• Solid surface (acrylic) countertops like Corian cost $70-$100 per square foot installed, very comparable to low-end quartz. Quartz offers more color and pattern options.
  • Tile countertops run $40-$100 per square foot for materials and labor. Grout lines require maintenance and can trap debris.
  • Concrete countertops start around $85 per square foot installed. They can develop cracks or stains over time.
  • Butcher block countertops cost $60-$100 per square foot. Durability is lower and maintenance is higher compared to quartz.

Is Quartz Worth the Investment?

For many homeowners, the superior durability, aesthetics, and low maintenance of quartz make it worth the higher initial investment over cheaper countertop materials. Of course, personal preference in color, pattern, and budget play a big role.

Working with an experienced kitchen designer or contractor is the best way to select the right quartz materials for your space and budget. Be sure to review quartz samples in person before making a final decision. This allows you to get a feel for the color tones and patterning.

With proper installation, most quartz countertops will provide many years of beauty and performance. Focus your initial investment on high-quality materials from reputable brands, and don’t cut corners on professional measurement and fabrication. This will help ensure you get the most value from your quartz counters for a long time to come.

FAQs about Quartz Countertops Costs

What is the most affordable quartz brand?

IKEA, Lowe’s, and Home Depot offer some of the most budget-friendly quartz options starting around $40-$50 per square foot. Name brands like Caesarstone also have value collections with affordable pricing.

What thickness of quartz should I get?

3/4″ thick quartz is standard and suitable for most applications. Go with 1 1/4″ or 1 1/2″ thickness if you want a heavier visual profile or are using a longer span like a wide island.

Is installation of quartz countertops difficult?

Quartz requires precision cutting and seam placement, so professional installation is highly recommended unless you have lots of DIY experience. The fabricated slabs are very heavy, so installers use special equipment.

Can quartz chips or cracks easily?

Due to its durable engineered composition, quartz is highly resistant to chips and cracks. However, excessive force or impact could potentially damage quartz. Follow care and cleaning guidelines to maintain its beauty.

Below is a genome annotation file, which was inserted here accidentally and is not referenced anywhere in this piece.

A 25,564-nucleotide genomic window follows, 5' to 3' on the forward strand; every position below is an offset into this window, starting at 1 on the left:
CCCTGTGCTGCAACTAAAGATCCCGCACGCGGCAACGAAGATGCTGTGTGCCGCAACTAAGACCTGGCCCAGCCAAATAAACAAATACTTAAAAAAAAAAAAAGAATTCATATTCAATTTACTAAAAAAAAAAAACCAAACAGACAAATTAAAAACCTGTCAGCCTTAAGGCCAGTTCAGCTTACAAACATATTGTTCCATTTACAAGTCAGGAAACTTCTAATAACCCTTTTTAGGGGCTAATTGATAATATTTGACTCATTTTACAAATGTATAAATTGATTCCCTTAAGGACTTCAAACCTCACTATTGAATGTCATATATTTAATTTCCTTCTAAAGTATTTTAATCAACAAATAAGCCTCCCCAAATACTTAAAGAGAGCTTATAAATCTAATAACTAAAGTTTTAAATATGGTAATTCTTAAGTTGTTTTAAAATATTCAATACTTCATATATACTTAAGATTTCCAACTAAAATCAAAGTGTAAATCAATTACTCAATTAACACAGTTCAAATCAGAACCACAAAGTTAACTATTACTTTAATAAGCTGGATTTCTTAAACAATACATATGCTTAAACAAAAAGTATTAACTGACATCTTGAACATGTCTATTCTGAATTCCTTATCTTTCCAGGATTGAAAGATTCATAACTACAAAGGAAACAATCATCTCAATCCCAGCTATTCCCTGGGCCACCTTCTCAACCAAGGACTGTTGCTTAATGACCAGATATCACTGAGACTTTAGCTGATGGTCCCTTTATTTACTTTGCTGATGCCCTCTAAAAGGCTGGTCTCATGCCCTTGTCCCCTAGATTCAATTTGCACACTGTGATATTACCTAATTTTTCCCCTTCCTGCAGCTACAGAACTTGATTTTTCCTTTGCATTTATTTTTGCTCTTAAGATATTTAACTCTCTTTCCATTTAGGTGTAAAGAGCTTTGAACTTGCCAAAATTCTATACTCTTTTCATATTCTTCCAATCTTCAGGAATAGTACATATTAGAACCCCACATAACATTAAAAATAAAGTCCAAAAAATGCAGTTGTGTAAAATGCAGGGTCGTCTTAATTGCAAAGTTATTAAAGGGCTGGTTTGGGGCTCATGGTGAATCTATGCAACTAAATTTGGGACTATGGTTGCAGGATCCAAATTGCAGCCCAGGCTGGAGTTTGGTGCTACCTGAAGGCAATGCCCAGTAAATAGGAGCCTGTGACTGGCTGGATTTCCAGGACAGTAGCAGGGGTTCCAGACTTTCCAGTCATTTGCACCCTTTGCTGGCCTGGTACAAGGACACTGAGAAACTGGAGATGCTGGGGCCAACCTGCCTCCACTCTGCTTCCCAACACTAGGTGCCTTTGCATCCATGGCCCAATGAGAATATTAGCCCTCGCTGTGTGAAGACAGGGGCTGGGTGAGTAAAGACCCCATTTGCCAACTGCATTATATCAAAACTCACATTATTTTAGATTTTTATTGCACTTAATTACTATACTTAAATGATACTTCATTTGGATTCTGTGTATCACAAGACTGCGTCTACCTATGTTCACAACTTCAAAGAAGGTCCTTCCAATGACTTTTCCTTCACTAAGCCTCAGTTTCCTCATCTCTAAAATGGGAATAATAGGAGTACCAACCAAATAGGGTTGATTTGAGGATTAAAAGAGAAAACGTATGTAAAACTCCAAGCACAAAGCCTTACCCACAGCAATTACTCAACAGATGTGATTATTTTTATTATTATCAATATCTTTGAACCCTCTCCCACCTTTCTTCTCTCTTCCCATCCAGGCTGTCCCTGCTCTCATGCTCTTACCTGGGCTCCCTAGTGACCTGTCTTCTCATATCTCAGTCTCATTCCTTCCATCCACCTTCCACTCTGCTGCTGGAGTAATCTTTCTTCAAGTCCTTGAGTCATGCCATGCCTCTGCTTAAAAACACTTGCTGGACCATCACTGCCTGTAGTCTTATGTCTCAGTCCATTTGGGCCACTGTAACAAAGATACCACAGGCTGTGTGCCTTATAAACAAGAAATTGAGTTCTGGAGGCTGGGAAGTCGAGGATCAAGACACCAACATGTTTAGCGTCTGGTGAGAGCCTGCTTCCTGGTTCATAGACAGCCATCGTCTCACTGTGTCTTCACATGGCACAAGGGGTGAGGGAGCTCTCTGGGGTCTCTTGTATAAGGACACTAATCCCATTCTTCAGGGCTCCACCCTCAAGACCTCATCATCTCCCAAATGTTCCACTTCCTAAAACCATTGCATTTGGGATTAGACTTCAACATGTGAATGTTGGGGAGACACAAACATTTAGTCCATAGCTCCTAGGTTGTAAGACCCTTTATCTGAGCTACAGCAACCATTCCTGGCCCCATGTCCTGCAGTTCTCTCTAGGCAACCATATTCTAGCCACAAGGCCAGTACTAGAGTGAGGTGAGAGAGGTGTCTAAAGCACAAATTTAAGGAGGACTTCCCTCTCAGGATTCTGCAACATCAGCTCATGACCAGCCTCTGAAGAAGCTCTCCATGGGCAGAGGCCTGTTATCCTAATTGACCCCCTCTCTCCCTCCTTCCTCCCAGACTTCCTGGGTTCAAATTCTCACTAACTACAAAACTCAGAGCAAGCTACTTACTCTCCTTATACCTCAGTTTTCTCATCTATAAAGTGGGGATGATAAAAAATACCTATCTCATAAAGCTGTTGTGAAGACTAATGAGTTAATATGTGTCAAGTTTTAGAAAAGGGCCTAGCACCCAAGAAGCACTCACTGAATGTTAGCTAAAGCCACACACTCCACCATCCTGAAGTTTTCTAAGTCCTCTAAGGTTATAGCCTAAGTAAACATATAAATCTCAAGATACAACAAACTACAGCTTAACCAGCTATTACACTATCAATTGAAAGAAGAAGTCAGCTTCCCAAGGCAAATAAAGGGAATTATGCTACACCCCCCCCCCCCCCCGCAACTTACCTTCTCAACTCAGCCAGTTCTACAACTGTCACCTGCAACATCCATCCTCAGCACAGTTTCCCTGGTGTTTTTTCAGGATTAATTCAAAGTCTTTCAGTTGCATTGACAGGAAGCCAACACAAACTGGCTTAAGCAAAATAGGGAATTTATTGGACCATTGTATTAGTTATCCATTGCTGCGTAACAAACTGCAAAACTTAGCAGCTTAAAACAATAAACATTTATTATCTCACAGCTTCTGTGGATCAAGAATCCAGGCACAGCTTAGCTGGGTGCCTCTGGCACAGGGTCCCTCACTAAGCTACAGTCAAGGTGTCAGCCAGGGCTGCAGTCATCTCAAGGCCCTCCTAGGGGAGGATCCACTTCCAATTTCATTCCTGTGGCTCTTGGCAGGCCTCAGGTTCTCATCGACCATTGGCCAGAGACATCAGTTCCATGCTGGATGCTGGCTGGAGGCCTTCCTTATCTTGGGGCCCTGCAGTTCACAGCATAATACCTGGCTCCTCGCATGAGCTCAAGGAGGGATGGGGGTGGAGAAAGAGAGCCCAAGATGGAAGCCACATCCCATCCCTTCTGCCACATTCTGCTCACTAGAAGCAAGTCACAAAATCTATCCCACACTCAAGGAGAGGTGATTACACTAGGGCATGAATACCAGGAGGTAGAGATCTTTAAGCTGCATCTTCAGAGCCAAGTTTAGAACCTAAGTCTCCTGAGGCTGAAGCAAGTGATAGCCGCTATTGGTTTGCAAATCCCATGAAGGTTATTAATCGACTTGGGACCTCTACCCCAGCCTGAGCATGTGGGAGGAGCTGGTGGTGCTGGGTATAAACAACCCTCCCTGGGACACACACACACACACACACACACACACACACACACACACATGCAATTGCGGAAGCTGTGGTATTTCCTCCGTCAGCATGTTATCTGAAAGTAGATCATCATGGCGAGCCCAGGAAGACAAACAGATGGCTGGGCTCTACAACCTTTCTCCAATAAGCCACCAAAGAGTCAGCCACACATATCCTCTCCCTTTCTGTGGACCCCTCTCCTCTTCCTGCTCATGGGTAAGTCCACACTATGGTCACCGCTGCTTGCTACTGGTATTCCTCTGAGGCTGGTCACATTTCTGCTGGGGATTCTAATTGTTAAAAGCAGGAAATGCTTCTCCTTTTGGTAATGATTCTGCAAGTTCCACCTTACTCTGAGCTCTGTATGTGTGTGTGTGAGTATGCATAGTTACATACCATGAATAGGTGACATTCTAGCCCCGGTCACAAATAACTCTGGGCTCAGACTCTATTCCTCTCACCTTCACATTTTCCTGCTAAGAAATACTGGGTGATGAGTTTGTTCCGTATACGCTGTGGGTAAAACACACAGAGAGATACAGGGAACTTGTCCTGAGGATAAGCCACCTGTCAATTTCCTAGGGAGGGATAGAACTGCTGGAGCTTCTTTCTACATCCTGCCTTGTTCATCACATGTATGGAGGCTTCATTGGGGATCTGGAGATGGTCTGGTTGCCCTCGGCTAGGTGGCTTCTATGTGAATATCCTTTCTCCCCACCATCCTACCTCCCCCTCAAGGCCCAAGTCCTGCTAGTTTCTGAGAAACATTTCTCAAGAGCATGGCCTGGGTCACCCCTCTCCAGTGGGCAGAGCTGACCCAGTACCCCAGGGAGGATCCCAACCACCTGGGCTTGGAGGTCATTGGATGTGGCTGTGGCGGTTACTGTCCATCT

Is quartz cheaper than granite?

While prices overlap, quartz slabs themselves tend to cost $10-$20 more per square foot compared to granite. However, quartz does not need ongoing sealing which helps offset long-term maintenance costs versus natural stone.

Is Quartz Worth the Price? Key Takeaways

  • Expect to pay $80-$250 per square foot installed for quartz countertops, based on the quality of materials and complexity of installation.
  • Higher-end designer brands and exotic patterns will fall at the top of the price range.
  • Quartz lasts for many years with minimal maintenance, offsetting the higher initial price over time.
  • Quartz costs more than laminate but is more stylish and durable. It’s competitively priced with stone and solid surface materials.
  • Focus your budget on quality slab materials and professional fabrication/installation for the best results.

How Much Does Quartz Countertops Cost? [Summary]

Here is a quick summary of the key points:

  • Quartz countertops range from $80-$250 per square foot installed.
  • The cost is impacted by the brand, color, thickness, and installation factors.
  • Simple solid colors start around $100/sq.ft. installed.
  • Designer styles and exotic patterns run $150-$250+/sq.ft. installed.
  • Quartz costs a bit more than options like laminate but is much more durable.
  • Maintenance is minimal compared to natural stone countertops.
  • Focus your budget on quality slab materials and professional fabrication.
  • With proper installation, quartz counters will last for many years of daily use.